Paz De La Huerta: Your Need To Know

Paz de la Huerta’s story is no more or less braver than other women’s, but it's an important story. Here’s why…

Meet The Woman Whose Story Might Get Weinstein Arrested

by Sophie Wilkinson |
Published on

Paz de la Huerta is one of more than 60 women to come forward to accuse film producer, Harvey Weinsteinof a whole slew of behaviours, running the gamut from sexual harassment all the way through to rape. Paz claims Weinstein raped her twice.

**Who Is Paz de la Huerta? **

We all know a lot about Weinstein, but let’s tell you about Paz, to show you that she’s a person, not an object, as her alleged treatment suggests. Her full name is Maria de la Paz Elizabeth Sofia Adriana de la Huerta y Bruce. Her dad is the Spanish Duke of Mandas and Villanueva and her mum works on women's issues in developing countries. She grew up in New York, and her first film was The Cider House Rules, shot when she was 14. She has gone on to feature in Enter The Void, Boardwalk Empire, actually-quite-good-lesbian coming-of-age film Bare, and if you’ve seen Louis Theroux’s My Scientology Movie, you’ll remember Paz as the fabulously Hollywood woman who crashes one of his first interviews.

Walking around a motel in a bikini, she accuses the cameraman of filming her. Theroux later said Paz was potentially going to feature in the film for a lot longer, as she had said she'd been in a reenactment of one of the Magick rituals Scientology founder L. Ron Hubbard used to do. But Theroux cut all of that, saying that during filming ‘She started singing a Charles Manson song. I realised then we really went too far down the road with all this, but it was good fun.’

Paz also features in Lana Del Rey’s Video Games promo video. The 2011 clip sees footage of Paz stumbling drunk to a car spliced in with moody Tumblr clips of Lana. Paz later said it didn’t offend her much.

What has Paz de la Huerta alleged against Harvey Weinstein?

Paz told CNN that in October 2010, 12 years after she first met Weinstein on the set of The Cider House Rules (his company Miramax distributed it), he raped her. She was 26 and he was 58 and when he allegedly offered her a ride home after they bumped into each other at a club in Tribeca, Manhattan. Paz accepted. But once home, Weinstein insisted on drinking with her. Forcing women to drink has been a recurring theme of other sexual harassment allegations against Weinstein: Lupita Nyong’o wrote in an op-ed for The New York Times that Weinstein demanded she drink, getting cross when she refused, and Kate Beckinsale wrote on Instagram that the producer offered her booze in his hotel room when she was just 17 years old.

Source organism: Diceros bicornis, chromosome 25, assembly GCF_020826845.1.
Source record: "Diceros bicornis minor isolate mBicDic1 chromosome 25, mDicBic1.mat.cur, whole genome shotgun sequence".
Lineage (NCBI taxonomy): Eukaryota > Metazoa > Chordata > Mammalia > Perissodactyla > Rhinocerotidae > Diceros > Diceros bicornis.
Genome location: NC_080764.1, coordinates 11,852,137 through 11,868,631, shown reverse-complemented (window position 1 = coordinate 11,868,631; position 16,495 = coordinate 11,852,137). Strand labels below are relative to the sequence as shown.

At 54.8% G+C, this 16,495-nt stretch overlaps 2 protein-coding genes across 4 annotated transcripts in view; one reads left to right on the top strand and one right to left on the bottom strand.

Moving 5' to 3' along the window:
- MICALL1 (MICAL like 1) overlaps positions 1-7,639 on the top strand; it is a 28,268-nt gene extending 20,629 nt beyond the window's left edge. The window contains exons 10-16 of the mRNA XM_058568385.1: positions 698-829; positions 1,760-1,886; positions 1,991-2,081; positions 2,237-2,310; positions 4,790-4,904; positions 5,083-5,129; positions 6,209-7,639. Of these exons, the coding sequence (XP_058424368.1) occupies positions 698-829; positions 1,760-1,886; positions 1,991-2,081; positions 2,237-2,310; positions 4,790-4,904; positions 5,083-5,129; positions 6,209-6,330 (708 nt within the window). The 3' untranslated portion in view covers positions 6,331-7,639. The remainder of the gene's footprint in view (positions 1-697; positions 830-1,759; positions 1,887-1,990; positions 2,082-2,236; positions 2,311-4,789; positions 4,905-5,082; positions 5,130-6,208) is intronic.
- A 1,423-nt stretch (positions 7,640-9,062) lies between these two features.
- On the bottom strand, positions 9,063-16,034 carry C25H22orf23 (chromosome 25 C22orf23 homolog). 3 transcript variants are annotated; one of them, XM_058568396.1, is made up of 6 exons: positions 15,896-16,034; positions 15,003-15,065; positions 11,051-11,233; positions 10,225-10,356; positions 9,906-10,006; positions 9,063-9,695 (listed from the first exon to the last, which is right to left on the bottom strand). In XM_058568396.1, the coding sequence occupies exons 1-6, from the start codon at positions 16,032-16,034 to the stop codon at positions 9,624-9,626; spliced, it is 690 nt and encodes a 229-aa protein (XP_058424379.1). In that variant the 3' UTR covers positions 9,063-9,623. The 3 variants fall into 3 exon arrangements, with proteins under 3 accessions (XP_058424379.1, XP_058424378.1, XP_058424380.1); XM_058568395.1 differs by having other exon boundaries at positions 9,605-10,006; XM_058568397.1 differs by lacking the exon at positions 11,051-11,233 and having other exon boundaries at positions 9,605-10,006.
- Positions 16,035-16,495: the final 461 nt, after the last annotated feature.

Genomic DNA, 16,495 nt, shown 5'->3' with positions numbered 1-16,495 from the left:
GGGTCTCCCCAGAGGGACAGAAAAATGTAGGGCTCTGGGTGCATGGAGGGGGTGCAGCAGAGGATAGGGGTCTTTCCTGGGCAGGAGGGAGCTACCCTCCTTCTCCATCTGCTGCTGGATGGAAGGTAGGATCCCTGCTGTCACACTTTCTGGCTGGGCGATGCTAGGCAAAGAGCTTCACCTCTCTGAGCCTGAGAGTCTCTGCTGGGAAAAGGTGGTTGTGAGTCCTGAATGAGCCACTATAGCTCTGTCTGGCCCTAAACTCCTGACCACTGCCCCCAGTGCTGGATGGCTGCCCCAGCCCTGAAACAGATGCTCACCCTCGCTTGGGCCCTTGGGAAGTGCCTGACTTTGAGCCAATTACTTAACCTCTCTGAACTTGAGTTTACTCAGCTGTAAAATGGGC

Paz alleges the first rape happened then. ‘He pulled my dress up and unzipped his pants and raped me.’

He said ‘I know you’re ready to become a real actress’, she claims, going on to say ‘He finished what he did, and told me he’d be calling me.’

A few weeks later, Paz says, after calling her repeatedly, leaving his car outside her apartment building, getting his assistant to seek her out to say ‘Harvey wants to see you’ and exposing himself to her in LA, Weinstein turned up at her apartment’s lobby and refused to leave. She reluctantly let him upstairs, where he raped her again. ‘The first time I was in complete shock and it happened so quickly. The second time, I was terrified of him. In a million ways I knew how to say no, I said “no”.’

**Does Paz have a case against Weinstein? **

Paz's therapist, Sue Ann Piliero, gave a short statement to her lawyer Aaron Filler, who presented it to The New York Times. It seems to corroborate Paz's story: ‘I recall you telling me that Harvey Weinstein was seeking sexual contact with you on more than one occasion with the promise of additional roles. I recall you reporting to me a sexual encounter with Harvey Weinstein involving intercourse in your apartment in 2010 that resulted in you feeling victimised’.

‘I recall you telling me that it felt coercive to you and that you didn’t want to have sex with him, but felt that you had to as he was a man of power and rank and you couldn’t say no to his sexual advances.’